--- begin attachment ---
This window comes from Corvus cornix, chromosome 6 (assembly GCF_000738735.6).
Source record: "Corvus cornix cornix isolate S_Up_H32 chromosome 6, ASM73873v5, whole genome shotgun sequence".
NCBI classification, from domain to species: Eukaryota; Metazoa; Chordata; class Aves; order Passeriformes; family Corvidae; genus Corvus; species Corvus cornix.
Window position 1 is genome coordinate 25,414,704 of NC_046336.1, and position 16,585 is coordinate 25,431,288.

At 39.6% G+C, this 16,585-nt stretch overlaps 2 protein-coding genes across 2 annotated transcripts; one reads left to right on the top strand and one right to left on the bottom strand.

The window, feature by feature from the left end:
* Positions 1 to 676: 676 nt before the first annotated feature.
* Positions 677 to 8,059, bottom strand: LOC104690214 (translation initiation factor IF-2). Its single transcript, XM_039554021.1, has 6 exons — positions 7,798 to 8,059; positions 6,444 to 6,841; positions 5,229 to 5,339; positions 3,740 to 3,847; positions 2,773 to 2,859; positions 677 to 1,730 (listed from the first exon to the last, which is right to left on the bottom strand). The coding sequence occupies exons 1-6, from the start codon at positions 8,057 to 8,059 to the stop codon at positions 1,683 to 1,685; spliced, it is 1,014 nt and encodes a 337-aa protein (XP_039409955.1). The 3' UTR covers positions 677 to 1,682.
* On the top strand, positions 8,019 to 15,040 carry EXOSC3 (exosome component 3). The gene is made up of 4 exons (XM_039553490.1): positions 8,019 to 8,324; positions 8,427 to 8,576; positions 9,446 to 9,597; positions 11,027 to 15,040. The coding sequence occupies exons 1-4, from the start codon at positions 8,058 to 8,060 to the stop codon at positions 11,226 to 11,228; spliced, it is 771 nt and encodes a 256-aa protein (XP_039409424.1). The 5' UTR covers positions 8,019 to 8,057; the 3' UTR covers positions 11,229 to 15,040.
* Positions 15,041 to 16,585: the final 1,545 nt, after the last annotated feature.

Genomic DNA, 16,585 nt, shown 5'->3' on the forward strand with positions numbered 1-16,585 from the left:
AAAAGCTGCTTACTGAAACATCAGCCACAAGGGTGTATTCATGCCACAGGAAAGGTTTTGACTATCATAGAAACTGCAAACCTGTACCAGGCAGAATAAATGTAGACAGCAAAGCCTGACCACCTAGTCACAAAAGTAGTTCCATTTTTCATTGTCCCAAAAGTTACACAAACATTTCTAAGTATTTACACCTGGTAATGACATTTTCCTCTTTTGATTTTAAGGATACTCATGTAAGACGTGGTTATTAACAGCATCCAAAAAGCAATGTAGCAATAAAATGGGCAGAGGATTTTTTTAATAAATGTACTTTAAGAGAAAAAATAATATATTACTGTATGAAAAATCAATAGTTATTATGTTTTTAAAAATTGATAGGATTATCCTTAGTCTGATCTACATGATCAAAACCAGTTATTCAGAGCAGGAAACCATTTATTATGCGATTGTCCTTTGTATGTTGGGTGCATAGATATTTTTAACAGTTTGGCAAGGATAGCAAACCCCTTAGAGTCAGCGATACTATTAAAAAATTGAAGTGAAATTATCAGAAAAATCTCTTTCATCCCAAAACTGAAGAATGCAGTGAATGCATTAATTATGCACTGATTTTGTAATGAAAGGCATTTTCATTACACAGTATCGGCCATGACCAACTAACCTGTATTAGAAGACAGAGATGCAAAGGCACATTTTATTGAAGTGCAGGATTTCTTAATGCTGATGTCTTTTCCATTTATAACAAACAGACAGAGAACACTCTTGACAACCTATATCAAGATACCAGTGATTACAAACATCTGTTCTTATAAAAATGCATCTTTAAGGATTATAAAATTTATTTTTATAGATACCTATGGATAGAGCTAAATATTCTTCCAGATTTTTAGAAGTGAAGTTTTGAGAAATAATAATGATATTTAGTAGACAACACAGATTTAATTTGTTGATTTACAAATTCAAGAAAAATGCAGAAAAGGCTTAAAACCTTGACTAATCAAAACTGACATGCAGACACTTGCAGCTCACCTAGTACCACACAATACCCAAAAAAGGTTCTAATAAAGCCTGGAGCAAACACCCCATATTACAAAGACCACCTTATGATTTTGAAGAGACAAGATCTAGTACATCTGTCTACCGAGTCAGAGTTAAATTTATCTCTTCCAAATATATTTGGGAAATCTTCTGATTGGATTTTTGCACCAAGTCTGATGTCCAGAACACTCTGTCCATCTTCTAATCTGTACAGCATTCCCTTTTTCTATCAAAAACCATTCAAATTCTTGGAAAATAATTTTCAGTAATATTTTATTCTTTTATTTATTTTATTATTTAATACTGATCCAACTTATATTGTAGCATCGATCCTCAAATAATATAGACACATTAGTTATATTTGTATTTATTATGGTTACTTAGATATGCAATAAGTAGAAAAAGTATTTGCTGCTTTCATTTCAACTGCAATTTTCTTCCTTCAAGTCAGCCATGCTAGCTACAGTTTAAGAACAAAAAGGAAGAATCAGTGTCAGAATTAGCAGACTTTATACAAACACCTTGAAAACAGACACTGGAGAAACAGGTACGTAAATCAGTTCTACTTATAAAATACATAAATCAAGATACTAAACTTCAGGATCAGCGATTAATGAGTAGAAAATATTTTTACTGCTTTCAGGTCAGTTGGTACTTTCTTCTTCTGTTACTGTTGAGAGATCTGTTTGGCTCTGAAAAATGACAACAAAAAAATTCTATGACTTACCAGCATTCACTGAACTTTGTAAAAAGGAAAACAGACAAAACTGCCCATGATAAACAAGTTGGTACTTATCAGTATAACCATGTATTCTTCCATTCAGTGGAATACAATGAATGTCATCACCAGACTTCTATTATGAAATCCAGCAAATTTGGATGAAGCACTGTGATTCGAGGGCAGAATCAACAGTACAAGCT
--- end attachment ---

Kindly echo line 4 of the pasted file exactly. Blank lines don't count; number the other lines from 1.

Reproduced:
Window position 1 is genome coordinate 25,414,704 of NC_046336.1, and position 16,585 is coordinate 25,431,288.